Kenney spending $30 million on ‘energy war room’ to combat $1 million of Tar Sands Campaign funding

Premier Jason Kenney has followed through on his election campaign promise and announced the “energy war room.” The purpose of the initiative is to “fight back against this campaign against Alberta that is often funded by foreign interests.” Not surprisingly, Vivian Krause and her debunked conspiracy narrative about the Tar Sands Campaign figured prominently in the announcement by Kenney and Energy Minister Sonya Savage.

“Thanks in a large part to the research of Vivian Krause, we know that the foreign-funded ‘Tar Sands’ campaign has links to bills C-69 and C-48, which are detrimental to the interests of Alberta’s responsible energy sector,” Savage said in a release. “Our Energy War Room will be a platform to amplify what has been uncovered by research from Ms. Krause, and other industry stakeholders who have been on the front lines of the effort to combat the misinformation about Alberta’s energy.”

Energi Media published an extensive investigative report detailing Krause’s errors of fact and analysis.

For instance, 2019 funding from American foundations is less than $1 million and had been declining since 2015, facts never divulged by Krause, who has made a career of incorrectly claiming that the Tar Sands Campaign sabotaged all recent pipeline projects intended to carry Alberta crude oil to market.

Contributions from the American foundations averaged just $4 million over the 11-year life of the campaign, which began in 2008. Based on interviews with more than a dozen Environmental Non-government Organizations (ENGOs) that were members of the loose Tar Sands Campaign coalition, Energi Media estimates that between 80 per cent and 90 per cent of the campaign’s funding was provided by Canadian individuals, foundations, and corporations.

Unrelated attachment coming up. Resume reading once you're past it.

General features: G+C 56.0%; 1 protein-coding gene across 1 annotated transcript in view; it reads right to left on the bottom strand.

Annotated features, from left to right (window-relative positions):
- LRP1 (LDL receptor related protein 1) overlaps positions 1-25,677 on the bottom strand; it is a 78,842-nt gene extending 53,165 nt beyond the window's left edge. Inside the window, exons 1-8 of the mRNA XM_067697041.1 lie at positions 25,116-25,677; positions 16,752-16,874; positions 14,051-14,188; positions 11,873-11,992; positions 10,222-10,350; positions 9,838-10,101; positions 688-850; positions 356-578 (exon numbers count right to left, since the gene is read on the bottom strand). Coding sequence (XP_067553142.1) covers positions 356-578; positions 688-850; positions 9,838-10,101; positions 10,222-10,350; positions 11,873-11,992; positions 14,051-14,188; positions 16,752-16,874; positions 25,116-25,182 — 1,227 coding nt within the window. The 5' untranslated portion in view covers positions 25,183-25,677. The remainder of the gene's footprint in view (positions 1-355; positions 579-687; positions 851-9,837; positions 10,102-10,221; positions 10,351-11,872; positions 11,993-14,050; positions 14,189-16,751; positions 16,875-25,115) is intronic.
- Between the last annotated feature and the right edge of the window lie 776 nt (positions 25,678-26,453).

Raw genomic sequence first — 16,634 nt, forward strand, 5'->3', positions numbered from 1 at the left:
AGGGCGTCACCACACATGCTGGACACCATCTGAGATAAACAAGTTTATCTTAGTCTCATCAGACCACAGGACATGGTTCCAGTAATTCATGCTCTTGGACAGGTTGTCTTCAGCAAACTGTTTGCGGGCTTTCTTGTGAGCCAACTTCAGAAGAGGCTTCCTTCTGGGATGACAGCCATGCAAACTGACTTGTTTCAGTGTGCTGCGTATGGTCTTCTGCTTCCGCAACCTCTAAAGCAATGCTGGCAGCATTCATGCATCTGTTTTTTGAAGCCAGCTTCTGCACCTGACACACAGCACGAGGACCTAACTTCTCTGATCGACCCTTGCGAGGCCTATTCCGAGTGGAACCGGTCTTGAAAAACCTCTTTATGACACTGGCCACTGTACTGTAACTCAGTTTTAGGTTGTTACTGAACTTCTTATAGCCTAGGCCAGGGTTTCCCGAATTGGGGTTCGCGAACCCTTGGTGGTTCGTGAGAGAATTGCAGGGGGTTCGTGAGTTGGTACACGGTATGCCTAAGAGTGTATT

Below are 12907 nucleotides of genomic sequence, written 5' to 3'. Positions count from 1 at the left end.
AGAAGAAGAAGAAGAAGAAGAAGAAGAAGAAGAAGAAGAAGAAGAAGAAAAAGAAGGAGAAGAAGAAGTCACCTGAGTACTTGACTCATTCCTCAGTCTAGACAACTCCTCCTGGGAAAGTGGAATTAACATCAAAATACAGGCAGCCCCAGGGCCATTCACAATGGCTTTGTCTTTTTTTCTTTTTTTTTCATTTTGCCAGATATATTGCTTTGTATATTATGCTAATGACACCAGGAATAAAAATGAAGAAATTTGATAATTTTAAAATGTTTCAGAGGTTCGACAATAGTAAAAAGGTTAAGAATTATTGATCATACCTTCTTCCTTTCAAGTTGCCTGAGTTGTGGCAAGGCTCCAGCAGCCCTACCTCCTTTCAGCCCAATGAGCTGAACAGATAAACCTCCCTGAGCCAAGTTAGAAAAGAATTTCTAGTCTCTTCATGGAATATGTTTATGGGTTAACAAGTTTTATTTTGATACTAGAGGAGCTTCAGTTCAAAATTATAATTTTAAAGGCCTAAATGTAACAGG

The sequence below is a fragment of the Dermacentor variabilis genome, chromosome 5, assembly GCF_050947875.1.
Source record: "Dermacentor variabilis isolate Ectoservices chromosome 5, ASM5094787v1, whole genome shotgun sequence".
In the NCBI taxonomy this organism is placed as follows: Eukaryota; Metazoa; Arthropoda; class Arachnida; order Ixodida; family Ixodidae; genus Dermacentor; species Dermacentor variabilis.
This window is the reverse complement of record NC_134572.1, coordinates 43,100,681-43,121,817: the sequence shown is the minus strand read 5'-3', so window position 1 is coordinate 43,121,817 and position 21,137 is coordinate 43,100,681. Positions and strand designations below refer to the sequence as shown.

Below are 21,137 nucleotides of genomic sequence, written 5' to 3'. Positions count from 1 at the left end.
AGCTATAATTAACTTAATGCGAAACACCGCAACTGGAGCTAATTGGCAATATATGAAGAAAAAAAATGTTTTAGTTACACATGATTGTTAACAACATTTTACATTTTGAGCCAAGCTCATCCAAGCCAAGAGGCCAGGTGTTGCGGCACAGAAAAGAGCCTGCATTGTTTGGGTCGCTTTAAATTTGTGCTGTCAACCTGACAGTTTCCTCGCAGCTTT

This contradicts the Premier’s claim that the “campaign against Alberta that is often funded by foreign interests.”

The government’s release also parroted the industry’s talking point “that the world needs more energy produced by jurisdictions with responsible energy development, reclamation and environmental standards,” which is contradicted by the 1.3 trillion litres of oil sands mine tailings ponds in northern Alberta, as well as the growing problem of un-reclaimed orphan wells.

In fact, many of Premier Kenney’s claims about ENGOs being responsible for delaying the Trans Mountain Expansion pipeline project are not supported by the evidence. As I argued in this video, Kenney himself and former Premier Rachel Notley were hoodwinked by BC Premier John Horgan into starting the 2018 war of words between BC and Alberta that ultimately convinced proponent Kinder Morgan that the risk created by “inter-jurisdictional disputes” was too great for its investors.

Energi Media has argued that a better strategy than pushing back with an energy war room is engagement and dialogue with those who support Alberta’s energy infrastructure rather than fighting with the minority that does not. Public opinion polling shows very clearly that a majority of Canadians support pipeline projects. Even in British Columbia, more citizens support the Trans Mountain Expansion project than oppose it, despite Metro Vancouver being the heart of the Canadian environmental movement.

The energy war room is an unnecessary waste of tax dollars at a time when the Alberta government is running huge budget deficits. The biggest risk, however, is that Alberta belligerence will alienate more Canadians than it will convert to supporters, which could lead to even less public support for energy infrastructure.

Beware unintended consequences, Premier Kenney, in this case they could be dire.

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